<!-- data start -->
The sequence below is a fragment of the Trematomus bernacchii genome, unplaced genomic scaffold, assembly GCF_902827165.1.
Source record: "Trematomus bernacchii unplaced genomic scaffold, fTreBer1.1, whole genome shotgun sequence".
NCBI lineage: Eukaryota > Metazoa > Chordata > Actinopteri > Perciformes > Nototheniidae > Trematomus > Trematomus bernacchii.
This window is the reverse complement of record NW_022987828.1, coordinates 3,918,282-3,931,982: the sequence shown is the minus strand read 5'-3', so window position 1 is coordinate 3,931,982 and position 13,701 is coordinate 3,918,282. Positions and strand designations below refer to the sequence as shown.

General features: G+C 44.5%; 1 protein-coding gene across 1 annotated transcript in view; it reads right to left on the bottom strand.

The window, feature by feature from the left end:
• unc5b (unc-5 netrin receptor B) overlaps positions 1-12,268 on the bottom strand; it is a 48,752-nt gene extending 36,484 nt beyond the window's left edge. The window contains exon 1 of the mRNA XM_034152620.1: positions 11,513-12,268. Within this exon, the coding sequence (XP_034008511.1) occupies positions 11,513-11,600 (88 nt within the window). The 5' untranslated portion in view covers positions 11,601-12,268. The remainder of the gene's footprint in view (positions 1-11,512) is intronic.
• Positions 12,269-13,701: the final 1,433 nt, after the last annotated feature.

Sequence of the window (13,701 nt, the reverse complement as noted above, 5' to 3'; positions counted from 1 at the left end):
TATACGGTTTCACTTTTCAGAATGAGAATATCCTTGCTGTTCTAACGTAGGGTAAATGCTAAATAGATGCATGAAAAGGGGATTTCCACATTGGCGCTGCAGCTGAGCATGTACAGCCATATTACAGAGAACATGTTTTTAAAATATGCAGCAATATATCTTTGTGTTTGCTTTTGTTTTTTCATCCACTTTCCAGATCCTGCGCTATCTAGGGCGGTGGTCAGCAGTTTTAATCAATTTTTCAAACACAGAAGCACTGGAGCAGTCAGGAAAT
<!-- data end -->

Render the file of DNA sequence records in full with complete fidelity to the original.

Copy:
The sequence below is a fragment of the Trematomus bernacchii genome, unplaced genomic scaffold, assembly GCF_902827165.1.
Source record: "Trematomus bernacchii unplaced genomic scaffold, fTreBer1.1, whole genome shotgun sequence".
NCBI lineage: Eukaryota > Metazoa > Chordata > Actinopteri > Perciformes > Nototheniidae > Trematomus > Trematomus bernacchii.
This window is the reverse complement of record NW_022987828.1, coordinates 3,918,282-3,931,982: the sequence shown is the minus strand read 5'-3', so window position 1 is coordinate 3,931,982 and position 13,701 is coordinate 3,918,282. Positions and strand designations below refer to the sequence as shown.

General features: G+C 44.5%; 1 protein-coding gene across 1 annotated transcript in view; it reads right to left on the bottom strand.

The window, feature by feature from the left end:
• unc5b (unc-5 netrin receptor B) overlaps positions 1-12,268 on the bottom strand; it is a 48,752-nt gene extending 36,484 nt beyond the window's left edge. The window contains exon 1 of the mRNA XM_034152620.1: positions 11,513-12,268. Within this exon, the coding sequence (XP_034008511.1) occupies positions 11,513-11,600 (88 nt within the window). The 5' untranslated portion in view covers positions 11,601-12,268. The remainder of the gene's footprint in view (positions 1-11,512) is intronic.
• Positions 12,269-13,701: the final 1,433 nt, after the last annotated feature.

Sequence of the window (13,701 nt, the reverse complement as noted above, 5' to 3'; positions counted from 1 at the left end):
TATACGGTTTCACTTTTCAGAATGAGAATATCCTTGCTGTTCTAACGTAGGGTAAATGCTAAATAGATGCATGAAAAGGGGATTTCCACATTGGCGCTGCAGCTGAGCATGTACAGCCATATTACAGAGAACATGTTTTTAAAATATGCAGCAATATATCTTTGTGTTTGCTTTTGTTTTTTCATCCACTTTCCAGATCCTGCGCTATCTAGGGCGGTGGTCAGCAGTTTTAATCAATTTTTCAAACACAGAAGCACTGGAGCAGTCAGGAAAT